The phenotypical correlation plots for the asymptomatic (Figure 6A) and symptomatic (Figure 6B) patients reveal a good association between the anthropometric data and the blood pressure measurements, for both groups of patients. Within the symptomatic patients, body height was negatively correlated with age and with all the four systolic blood pressure measurements (Figure 6B, insert, arrows) whereas in patients without cardiovascular events, there was no obvious or consistently negative correlation observed. This unexpected finding could be translated into the concept (Figure 7) that symptomatic arteriosclerosis is linked with osteoporosis (as measured by an age dependent decrease in body size), and that for an individual patient with symptomatic arteriosclerosis, a smaller size is linked to stiffening and loss of compliance of the arterial wall (as measured by an elevated systolic blood pressure).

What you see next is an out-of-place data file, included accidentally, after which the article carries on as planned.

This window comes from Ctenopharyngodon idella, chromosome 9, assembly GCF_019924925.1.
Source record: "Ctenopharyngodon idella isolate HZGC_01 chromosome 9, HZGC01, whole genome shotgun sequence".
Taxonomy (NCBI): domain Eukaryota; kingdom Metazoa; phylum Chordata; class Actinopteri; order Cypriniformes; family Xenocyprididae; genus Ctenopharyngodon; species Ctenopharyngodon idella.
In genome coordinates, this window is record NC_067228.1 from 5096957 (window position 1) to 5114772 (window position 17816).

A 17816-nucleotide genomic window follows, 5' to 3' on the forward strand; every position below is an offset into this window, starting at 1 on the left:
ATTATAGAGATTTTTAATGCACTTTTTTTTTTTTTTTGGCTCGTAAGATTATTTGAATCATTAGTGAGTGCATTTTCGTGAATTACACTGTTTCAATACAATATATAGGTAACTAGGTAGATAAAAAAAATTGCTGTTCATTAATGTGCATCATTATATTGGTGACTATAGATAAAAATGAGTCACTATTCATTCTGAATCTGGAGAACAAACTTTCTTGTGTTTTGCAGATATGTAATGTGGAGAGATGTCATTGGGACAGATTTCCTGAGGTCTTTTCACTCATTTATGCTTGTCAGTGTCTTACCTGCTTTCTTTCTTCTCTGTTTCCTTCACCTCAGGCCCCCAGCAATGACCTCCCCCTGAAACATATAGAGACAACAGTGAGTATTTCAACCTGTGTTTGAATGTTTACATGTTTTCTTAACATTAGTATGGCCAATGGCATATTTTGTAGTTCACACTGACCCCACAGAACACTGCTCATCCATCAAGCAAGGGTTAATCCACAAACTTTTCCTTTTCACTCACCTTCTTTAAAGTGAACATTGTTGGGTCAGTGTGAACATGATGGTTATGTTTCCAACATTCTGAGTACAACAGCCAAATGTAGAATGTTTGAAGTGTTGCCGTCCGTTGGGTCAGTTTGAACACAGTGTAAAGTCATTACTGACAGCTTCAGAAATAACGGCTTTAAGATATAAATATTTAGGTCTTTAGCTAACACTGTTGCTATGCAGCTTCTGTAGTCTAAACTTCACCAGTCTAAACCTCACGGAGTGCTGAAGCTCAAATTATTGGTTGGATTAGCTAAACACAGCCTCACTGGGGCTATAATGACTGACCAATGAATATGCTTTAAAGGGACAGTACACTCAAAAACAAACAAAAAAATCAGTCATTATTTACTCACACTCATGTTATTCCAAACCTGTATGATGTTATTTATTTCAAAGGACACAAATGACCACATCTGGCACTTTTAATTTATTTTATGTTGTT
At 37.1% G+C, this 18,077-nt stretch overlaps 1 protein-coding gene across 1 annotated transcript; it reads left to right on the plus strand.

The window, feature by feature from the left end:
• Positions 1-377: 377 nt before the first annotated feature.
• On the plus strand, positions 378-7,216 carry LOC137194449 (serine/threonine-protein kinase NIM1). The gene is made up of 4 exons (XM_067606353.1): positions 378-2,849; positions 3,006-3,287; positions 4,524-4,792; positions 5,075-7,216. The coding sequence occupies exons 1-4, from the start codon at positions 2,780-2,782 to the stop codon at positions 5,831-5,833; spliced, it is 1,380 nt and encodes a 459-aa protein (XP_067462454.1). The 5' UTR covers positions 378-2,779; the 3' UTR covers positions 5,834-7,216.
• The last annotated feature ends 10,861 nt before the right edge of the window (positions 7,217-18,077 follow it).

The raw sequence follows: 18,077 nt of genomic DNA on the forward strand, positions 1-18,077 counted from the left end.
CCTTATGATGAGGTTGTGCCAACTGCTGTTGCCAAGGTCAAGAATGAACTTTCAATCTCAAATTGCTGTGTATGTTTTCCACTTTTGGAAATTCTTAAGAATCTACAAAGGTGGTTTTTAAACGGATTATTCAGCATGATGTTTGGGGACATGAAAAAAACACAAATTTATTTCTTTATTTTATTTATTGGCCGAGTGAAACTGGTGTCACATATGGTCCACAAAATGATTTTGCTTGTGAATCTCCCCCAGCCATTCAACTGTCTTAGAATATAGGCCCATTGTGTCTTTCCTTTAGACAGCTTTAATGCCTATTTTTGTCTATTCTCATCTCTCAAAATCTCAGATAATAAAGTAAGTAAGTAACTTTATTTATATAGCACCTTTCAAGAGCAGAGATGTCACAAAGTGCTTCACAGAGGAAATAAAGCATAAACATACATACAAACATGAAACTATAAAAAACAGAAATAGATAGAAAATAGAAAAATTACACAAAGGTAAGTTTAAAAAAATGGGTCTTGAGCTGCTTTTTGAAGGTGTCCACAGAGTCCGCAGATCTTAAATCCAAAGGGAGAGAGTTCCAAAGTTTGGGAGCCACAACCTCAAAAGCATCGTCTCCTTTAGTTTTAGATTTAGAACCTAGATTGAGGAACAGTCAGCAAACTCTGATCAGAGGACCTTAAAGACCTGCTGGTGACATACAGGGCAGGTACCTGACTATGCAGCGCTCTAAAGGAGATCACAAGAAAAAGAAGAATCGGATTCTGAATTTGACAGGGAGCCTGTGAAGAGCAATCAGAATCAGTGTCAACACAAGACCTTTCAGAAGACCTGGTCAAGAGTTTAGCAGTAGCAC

The receiver operating characteristic (ROC) curve for the assessment shows that the disease activity score is highly suitable for the assessment of disease activity
As can be seen from Figures 8 and 9, the area under the curve is 0.688 for the Framingham score, 0.756 for the number of risk factors in the individuals and 0.839 for the disease activity score.
The disease activity score increases significantly over time in individuals with the disease but not in individuals without the disease
It was tested how the disease activity score evolves prospectively in patients suffering from symptomatic arteriosclerosis compared to individuals free of cardiovascular events.